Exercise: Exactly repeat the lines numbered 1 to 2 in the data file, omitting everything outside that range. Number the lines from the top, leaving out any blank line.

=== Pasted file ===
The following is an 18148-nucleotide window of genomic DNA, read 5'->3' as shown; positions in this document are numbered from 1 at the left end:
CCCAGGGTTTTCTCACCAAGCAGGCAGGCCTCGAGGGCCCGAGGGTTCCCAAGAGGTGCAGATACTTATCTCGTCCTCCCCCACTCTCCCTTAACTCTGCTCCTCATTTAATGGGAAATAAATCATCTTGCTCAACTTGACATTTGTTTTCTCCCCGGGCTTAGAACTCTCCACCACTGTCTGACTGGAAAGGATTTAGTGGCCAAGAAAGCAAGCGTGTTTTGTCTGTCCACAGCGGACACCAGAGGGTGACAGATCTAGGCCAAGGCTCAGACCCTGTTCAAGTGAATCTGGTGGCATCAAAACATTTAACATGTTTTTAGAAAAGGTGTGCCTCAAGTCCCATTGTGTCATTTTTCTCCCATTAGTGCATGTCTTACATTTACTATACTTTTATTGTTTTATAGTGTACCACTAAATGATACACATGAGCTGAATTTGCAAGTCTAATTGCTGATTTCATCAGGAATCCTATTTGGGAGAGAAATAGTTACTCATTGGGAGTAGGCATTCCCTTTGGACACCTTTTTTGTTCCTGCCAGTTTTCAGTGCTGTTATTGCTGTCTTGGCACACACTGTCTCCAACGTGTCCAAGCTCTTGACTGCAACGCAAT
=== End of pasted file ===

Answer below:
The following is an 18148-nucleotide window of genomic DNA, read 5'->3' as shown; positions in this document are numbered from 1 at the left end:
CCCAGGGTTTTCTCACCAAGCAGGCAGGCCTCGAGGGCCCGAGGGTTCCCAAGAGGTGCAGATACTTATCTCGTCCTCCCCCACTCTCCCTTAACTCTGCTCCTCATTTAATGGGAAATAAATCATCTTGCTCAACTTGACATTTGTTTTCTCCCCGGGCTTAGAACTCTCCACCACTGTCTGACTGGAAAGGATTTAGTGGCCAAGAAAGCAAGCGTGTTTTGTCTGTCCACAGCGGACACCAGAGGGTGACAGATCTAGGCCAAGGCTCAGACCCTGTTCAAGTGAATCTGGTGGCATCAAAACATTTAACATGTTTTTAGAAAAGGTGTGCCTCAAGTCCCATTGTGTCATTTTTCTCCCATTAGTGCATGTCTTACATTTACTATACTTTTATTGTTTTATAGTGTACCACTAAATGATACACATGAGCTGAATTTGCAAGTCTAATTGCTGATTTCATCAGGAATCCTATTTGGGAGAGAAATAGTTACTCATTGGGAGTAGGCATTCCCTTTGGACACCTTTTTTGTTCCTGCCAGTTTTCAGTGCTGTTATTGCTGTCTTGGCACACACTGTCTCCAACGTGTCCAAGCTCTTGACTGCAACGCAAT